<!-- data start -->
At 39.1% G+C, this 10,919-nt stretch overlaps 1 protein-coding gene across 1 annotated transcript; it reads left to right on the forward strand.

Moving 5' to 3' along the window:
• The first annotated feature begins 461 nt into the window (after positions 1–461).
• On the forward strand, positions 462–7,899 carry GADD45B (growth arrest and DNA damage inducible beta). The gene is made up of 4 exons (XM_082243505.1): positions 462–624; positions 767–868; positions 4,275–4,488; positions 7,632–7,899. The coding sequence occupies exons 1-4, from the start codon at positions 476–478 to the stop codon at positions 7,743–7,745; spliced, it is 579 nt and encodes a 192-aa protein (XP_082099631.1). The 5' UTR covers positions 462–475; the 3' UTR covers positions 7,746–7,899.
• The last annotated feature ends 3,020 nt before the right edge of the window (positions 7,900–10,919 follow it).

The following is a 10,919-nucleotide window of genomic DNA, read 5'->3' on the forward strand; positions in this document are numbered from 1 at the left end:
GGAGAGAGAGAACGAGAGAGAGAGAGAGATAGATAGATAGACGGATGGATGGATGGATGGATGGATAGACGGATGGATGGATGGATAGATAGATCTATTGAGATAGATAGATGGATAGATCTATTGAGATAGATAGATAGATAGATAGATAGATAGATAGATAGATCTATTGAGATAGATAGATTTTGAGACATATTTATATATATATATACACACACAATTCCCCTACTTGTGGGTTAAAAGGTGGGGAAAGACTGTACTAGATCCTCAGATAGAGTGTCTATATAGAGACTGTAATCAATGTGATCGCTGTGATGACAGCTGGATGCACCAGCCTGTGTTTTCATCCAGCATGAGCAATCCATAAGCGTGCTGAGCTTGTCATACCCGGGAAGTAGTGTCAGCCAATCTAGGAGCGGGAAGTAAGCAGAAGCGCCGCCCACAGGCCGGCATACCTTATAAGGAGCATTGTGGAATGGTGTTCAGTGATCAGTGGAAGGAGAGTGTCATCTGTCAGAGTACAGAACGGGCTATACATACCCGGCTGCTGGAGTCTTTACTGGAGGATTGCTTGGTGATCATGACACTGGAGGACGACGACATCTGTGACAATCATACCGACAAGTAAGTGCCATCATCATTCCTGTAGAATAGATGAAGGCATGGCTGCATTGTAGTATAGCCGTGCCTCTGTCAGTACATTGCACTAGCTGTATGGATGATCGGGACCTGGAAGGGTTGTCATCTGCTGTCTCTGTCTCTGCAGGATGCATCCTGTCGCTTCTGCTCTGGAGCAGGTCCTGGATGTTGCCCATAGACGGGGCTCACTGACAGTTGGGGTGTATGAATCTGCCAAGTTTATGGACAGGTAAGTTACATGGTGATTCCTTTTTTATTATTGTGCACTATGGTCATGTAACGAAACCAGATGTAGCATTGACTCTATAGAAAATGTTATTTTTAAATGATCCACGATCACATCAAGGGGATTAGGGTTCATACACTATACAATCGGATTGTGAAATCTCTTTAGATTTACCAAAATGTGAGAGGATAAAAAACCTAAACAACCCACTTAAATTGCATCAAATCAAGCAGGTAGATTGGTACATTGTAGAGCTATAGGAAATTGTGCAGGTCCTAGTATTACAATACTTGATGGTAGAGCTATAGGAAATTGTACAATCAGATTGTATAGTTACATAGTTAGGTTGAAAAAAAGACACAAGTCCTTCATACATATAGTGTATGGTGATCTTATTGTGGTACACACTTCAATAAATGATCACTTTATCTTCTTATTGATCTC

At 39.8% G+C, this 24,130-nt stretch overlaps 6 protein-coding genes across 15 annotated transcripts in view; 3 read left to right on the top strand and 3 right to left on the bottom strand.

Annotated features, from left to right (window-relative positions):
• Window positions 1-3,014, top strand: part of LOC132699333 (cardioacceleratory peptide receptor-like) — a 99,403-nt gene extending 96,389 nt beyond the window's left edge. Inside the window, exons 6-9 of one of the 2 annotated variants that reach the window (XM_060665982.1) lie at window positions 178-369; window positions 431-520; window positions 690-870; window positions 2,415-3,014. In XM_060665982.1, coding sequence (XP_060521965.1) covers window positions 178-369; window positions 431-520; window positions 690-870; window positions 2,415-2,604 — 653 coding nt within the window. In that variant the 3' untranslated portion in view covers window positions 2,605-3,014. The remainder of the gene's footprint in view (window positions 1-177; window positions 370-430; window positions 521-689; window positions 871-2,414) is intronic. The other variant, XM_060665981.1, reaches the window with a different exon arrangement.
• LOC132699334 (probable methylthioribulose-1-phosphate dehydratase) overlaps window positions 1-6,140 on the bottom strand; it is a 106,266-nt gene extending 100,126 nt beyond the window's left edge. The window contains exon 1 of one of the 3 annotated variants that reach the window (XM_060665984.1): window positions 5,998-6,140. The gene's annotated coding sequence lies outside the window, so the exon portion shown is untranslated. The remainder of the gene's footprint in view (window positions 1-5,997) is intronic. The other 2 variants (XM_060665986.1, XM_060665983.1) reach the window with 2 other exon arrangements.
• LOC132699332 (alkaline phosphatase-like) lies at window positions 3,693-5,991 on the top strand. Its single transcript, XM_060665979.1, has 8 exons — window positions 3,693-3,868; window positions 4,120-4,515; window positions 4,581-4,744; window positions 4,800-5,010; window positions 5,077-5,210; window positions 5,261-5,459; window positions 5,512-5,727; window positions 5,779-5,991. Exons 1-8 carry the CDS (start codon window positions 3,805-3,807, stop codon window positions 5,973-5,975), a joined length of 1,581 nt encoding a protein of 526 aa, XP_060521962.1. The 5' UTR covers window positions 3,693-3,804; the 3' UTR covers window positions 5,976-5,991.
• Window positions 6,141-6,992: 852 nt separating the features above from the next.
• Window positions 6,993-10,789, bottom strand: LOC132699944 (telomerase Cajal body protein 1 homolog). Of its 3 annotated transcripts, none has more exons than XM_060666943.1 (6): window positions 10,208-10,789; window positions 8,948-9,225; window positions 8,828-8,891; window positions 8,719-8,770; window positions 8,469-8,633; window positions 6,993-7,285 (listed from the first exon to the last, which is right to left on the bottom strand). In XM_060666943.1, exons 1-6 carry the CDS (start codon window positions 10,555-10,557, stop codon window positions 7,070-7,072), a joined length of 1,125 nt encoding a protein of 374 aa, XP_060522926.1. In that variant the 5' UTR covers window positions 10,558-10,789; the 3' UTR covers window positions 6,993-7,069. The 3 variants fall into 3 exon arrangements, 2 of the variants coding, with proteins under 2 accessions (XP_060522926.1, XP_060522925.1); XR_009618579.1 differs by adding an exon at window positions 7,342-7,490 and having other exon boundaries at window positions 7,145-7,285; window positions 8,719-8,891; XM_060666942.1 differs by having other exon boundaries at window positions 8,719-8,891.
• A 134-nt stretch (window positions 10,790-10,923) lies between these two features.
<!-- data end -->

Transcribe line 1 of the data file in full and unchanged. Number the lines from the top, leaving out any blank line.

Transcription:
At 39.1% G+C, this 10,919-nt stretch overlaps 1 protein-coding gene across 1 annotated transcript; it reads left to right on the forward strand.